Black Swans Thrive at Churchill’s Chartwell

Black Swans Thrive at Churchill’s Chartwell


“All the black swans are mat­ing, not only the father and moth­er, but both broth­ers and both sis­ters have paired off. The Ptole­mys always did this and Cleopa­tra was the result. At any rate I have not thought it my duty to inter­fere.”  —Churchill to his wife, Chartwell, 21 Jan­u­ary 1935.

Giles Palmer and Friends (National Trust)
Giles Palmer and friends. (Nation­al Trust)

Return of the swans

(Updat­ed from 2009). Vis­it­ing Chartwell in 1935, Lady Diana Coop­er observed its col­lec­tion of birds. There were “five fool­ish geese, five furi­ous black swans, two rud­dy shel­drakes, two white swans—Mr. Juno and Mrs. Jupiter, so called because they got the sex­es wrong to begin with, two Cana­da geese (‘Lord and Lady Beaver­brook’) and some mis­cel­la­neous ducks.”

Chartwell’s black swans were looked after as zeal­ous­ly as the apes on Gibral­tar. But maraud­ing fox­es and mink had reduced the pop­u­la­tion to zero by 2008.

Hap­pi­ly in 2009, Chartwell head gar­den­er Giles Palmer installed a new float­ing “swan island” to pro­vide nat­ur­al pro­tec­tion, and two new black swans (Cygnus atratus) were returned to the ponds designed by Churchill himself.

 Mr. Palmer told Kent News:

I have seen the swans on their island once or twice. I am con­fi­dent they will be there as soon as the foliage grows up. For now, I’m sim­ply thrilled that the swans are set­tling on so well. They’re get­ting so brave now that they ven­ture all the way to the kitchen garden.

The float­ing island has allowed Palmer to remove ugly mesh screen­ing set up against preda­tors, return­ing the lakes to their appear­ance in Churchill’s time.

The first black swans

The orig­i­nal black swans were a gift to Churchill from Sir Phillip Sas­soon in 1927. The pop­u­la­tion was fre­quent­ly topped up by the gov­ern­ment of West­ern Aus­tralia, where they are the state sym­bol. C. atra­tus is native also to Tas­ma­nia and has been intro­duced to New Zealand. It is the world’s only black swan, though its flight feath­ers, invis­i­ble at rest, are white.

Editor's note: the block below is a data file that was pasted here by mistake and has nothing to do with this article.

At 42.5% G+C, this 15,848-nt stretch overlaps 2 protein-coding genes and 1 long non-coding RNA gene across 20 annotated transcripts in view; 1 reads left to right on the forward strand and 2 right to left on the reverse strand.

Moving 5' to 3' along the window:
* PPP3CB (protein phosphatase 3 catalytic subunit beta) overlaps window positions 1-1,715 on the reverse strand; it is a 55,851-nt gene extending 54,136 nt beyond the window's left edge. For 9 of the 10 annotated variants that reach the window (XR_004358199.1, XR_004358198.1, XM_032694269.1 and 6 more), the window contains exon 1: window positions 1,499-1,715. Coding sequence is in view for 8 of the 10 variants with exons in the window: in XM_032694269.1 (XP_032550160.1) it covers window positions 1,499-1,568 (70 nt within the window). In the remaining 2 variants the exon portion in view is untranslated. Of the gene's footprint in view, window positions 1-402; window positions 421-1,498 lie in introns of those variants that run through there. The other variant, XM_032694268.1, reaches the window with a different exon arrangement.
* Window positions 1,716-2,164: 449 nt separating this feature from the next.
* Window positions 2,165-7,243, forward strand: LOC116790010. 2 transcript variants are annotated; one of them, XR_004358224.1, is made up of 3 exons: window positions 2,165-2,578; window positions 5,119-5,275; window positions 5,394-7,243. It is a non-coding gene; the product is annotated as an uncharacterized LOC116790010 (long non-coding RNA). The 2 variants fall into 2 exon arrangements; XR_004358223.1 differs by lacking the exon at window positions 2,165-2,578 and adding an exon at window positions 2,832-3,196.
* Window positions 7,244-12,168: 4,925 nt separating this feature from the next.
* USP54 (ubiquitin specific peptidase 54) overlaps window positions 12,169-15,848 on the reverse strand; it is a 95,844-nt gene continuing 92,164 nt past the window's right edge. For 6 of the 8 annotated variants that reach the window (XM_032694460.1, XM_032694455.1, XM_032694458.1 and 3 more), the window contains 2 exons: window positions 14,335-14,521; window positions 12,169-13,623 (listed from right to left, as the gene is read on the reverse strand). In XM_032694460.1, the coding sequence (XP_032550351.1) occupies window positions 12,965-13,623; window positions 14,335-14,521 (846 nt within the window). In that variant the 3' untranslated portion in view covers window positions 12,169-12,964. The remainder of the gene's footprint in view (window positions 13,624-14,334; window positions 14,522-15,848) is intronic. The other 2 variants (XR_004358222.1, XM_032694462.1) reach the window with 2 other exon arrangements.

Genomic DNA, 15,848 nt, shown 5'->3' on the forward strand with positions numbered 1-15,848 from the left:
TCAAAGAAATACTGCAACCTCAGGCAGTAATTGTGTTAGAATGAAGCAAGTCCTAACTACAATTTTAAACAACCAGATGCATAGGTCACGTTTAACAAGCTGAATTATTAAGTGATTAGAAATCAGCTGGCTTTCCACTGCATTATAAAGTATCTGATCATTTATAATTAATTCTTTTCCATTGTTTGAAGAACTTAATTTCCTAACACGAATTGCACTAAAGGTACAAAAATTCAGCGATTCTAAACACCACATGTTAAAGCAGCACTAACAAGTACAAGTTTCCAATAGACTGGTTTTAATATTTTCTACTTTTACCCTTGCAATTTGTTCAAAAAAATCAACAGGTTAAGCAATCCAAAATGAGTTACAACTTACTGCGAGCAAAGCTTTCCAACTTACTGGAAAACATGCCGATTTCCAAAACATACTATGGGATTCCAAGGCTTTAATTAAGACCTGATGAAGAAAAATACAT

Talking to the animals

Churchill was devot­ed to his swans and reg­u­lar­ly engaged them in “swan-talk,” in which he claimed pro­fi­cien­cy. But a post­war body­guard, Ronald Gold­ing, told me his skill was not exclu­sive. It was one of WSC’s lit­tle myths. In fact, the swans would cry out to any­one who approached with­in a cer­tain dis­tance. Ron said:

Some time after this dis­cov­ery that I was walk­ing down to the lake with Mr. Churchill. I was a lit­tle in front, and watched care­ful­ly for the crit­i­cal spot. I then called out in “swan-talk” and the birds duti­ful­ly replied to me.

Mr. Churchill stopped dead. I turned round and he looked me full in the eye for a moment or two. Then the faintest sus­pi­cion of a smile appeared and he walked on in silence. No com­ment was ever made that this secret was shared.

Related reading

“‘Dar­ling Mon­ster’: Lady Diana Coop­er and Her Remem­brances of Churchill,” 2022.

“Lady Diana Coop­er on Win­ston and Clemen­tine,” 2018.

“Churchill’s But­ter­flies Con­tin­ue to Flour­ish at Chartwell,” 2019.

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